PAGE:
You might want to do some research on the new section 199a Qualified Business Income (QBI) deduction that was introduced with the 2018 tax bill. It gives you a tax deduction equal to 20% of your business income (QBI) if you qualify, but tax deferred contributions to a self employment plan aren't counted towards QBI, so you get a deduction equal to 100% of the contribution, but also loose 20% of the contribution in the form of lost QBI deduction. This essentially means your marginal tax rate savings on these contributions are 80% of what your normal marginal tax rate is. 12% becomes 9.6%, 22% becomes 17.6%, etc. For this reason if can be beneficial to contribute to Roth solo 401(k).

If you currently, or might someday, make too much to contribute directly to a Roth IRA and want to be able to make backdoor Roth IRA contributions (which previous traditional IRA balances complicate) another advantage of some solo 401(k)s is that they accept income rollovers from traditional IRAs which then lets you make backdoor Roth contributions without existing traditional IRA balances.

For these two reason not all solo 401(k) providers are created equal. Some allow Roth contributions (Vanguard, Etrade, TD Ameritrade) and some allow rollovers from IRAs (Fidelity, Etrade, TD Ameritrade). If you want both features, that points to Etrade, TD Ameritrade. I recently moved my solo 401(k) from Fidelity to Etrade so I'd have access to Roth given the QBI deduction considerations I posted above.

Thanks for the info. I certainly appreciate it. I am exploring the Individual 401K option through Vanguard now.

cole.mike

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Re: Need advice: retirement plans for freelancer
« Reply #4 on: October 31, 2019, 03:15:35 PM »
It definitely depends (sorry!). If you are only able to contribute the current max of $6000 per year, a traditional IRA is fine... However, the max is $6,000 COMBINED for Traditional and Roth. If you've got more room to save then I agree with terran's advice to set up a Solo 401K. Vanguard makes it very easy.

That was something else I was confused about. To clarify, the max contribution limit is pooled between Roth and Traditional IRAs. 401K (Roth or otherwise) do not contribute to that same limit?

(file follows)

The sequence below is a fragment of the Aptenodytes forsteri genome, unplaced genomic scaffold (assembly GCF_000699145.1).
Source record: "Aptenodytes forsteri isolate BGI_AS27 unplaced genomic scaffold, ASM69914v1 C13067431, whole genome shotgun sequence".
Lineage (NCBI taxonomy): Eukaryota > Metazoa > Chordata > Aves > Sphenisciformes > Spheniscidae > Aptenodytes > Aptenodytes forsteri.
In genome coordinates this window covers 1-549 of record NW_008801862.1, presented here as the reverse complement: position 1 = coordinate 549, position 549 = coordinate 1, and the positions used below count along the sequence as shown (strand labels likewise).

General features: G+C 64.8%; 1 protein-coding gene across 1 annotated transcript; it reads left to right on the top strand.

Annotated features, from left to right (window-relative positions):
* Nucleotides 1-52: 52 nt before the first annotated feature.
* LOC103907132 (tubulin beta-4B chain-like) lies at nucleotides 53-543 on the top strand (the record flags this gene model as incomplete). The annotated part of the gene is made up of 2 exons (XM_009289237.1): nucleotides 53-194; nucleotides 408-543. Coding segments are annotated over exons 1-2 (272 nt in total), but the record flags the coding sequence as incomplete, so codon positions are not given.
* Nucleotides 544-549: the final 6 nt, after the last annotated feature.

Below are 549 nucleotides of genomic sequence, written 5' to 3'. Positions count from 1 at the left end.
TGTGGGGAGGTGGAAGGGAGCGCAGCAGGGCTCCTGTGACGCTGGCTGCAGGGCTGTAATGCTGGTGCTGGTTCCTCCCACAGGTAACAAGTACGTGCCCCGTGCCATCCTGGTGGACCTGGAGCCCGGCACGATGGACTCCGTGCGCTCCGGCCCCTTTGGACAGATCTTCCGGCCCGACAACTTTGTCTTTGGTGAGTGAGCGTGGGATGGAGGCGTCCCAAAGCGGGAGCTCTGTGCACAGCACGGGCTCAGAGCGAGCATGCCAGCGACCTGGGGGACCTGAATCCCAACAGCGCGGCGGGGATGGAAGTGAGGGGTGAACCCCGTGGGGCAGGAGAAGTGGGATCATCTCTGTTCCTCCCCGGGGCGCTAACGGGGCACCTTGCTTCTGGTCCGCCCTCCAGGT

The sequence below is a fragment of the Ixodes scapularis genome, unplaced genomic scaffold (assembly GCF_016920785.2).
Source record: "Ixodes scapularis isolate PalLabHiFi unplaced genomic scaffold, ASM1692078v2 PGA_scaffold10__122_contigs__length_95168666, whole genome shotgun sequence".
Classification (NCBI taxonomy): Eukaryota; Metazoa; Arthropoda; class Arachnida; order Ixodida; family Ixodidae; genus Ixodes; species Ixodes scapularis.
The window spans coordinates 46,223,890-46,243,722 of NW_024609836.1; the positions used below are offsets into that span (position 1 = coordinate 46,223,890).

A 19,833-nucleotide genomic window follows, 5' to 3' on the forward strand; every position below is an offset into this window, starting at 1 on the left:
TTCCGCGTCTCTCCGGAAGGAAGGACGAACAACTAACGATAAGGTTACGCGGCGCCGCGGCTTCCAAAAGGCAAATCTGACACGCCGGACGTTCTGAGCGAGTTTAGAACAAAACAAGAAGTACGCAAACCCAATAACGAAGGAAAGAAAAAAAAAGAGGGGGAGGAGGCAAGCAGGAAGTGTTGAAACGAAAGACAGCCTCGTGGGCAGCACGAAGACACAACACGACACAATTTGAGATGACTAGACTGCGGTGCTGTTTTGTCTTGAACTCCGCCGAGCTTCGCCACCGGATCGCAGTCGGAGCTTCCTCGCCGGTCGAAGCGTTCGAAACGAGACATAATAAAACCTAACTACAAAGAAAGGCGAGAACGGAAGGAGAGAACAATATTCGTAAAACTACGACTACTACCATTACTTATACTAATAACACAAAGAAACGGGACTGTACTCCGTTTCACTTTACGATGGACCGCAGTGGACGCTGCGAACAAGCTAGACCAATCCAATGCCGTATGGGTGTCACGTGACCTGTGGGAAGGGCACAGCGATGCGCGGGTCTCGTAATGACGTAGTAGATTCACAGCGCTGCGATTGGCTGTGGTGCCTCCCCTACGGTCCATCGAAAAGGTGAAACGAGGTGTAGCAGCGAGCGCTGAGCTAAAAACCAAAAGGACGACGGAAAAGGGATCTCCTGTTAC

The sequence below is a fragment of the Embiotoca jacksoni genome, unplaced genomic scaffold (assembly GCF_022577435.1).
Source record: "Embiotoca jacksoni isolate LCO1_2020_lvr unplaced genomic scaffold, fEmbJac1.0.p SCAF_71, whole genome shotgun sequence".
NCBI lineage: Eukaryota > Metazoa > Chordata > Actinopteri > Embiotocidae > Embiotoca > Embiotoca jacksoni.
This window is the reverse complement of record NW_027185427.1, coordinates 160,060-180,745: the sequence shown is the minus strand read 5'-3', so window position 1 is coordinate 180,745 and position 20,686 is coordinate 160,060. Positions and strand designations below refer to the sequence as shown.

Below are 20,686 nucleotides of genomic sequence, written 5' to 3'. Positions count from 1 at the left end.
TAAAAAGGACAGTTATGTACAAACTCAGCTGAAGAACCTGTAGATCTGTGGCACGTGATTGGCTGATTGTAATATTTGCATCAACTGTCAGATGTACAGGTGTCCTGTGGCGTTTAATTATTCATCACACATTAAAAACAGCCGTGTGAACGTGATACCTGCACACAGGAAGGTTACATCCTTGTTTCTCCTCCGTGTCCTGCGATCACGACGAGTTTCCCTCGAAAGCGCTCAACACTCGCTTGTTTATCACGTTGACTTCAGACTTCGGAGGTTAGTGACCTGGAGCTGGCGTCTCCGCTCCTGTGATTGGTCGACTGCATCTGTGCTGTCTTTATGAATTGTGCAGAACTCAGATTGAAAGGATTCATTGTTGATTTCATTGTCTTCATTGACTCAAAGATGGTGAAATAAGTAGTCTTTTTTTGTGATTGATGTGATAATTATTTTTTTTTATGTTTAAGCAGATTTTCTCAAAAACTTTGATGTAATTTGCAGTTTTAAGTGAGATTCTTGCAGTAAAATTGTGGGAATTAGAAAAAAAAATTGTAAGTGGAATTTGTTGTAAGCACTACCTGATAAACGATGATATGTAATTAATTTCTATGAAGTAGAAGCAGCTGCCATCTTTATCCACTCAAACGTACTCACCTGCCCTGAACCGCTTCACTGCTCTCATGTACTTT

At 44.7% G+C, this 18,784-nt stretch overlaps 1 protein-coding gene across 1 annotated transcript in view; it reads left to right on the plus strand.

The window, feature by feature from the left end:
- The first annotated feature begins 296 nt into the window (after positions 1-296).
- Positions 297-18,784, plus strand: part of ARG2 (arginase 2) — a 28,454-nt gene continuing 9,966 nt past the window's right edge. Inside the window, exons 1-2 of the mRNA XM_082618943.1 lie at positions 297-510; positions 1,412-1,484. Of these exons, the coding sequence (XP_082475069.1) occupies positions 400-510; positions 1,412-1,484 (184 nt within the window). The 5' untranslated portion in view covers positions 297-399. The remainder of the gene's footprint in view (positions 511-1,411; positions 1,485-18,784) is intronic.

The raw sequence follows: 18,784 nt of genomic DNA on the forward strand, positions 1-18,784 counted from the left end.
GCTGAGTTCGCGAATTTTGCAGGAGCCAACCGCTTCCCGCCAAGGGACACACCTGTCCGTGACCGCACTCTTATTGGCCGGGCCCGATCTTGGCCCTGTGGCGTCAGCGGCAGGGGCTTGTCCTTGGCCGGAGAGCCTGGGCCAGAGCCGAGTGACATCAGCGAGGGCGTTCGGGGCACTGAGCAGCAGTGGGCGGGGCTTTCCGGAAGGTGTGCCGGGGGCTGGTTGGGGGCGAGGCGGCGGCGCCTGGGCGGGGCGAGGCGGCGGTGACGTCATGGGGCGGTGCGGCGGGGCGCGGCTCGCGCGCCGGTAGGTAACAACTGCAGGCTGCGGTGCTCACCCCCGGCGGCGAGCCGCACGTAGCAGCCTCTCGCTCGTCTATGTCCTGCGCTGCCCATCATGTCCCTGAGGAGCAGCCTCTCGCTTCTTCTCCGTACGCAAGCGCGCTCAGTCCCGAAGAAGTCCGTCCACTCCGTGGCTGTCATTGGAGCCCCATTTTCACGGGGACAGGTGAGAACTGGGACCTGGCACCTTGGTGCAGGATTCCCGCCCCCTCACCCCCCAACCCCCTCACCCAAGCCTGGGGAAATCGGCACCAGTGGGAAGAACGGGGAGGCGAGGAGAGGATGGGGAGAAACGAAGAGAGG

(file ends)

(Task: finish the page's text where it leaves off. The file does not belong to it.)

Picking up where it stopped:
seattlecyclone

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Re: Need advice: retirement plans for freelancer
« Reply #5 on: October 31, 2019, 05:13:06 PM »
It definitely depends (sorry!). If you are only able to contribute the current max of $6000 per year, a traditional IRA is fine... However, the max is $6,000 COMBINED for Traditional and Roth. If you've got more room to save then I agree with terran's advice to set up a Solo 401K. Vanguard makes it very easy.

That was something else I was confused about. To clarify, the max contribution limit is pooled between Roth and Traditional IRAs. 401K (Roth or otherwise) do not contribute to that same limit?

Right. 401(k)s have a separate limit of $19k in employee contributions. It doesn't count against your IRA limit, except to the extent that the 401(k) would probably make you be considered "covered by a retirement plan at work," which would subject you to some income limits on the ability to make deductible traditional IRA contributions. Roth contributions may still be available to you even if this happens, and anyone can make after-tax IRA contributions regardless of income.

The $19k of employee 401(k) contributions can be split amongst pre-tax or Roth however you like. As a self-employed person you're essentially wearing two hats: employer and employee. You can contribute the first $19k of earnings (after business expenses) while wearing your employee hat, just as you would be able to do if you worked for any other company with a 401(k) plan. On top of that you can put your employer on and make another contribution of I think 20% of earnings (after business expenses and employee contributions). This is analogous to the employer match you might receive working for someone else. These employer contributions must be pre-tax.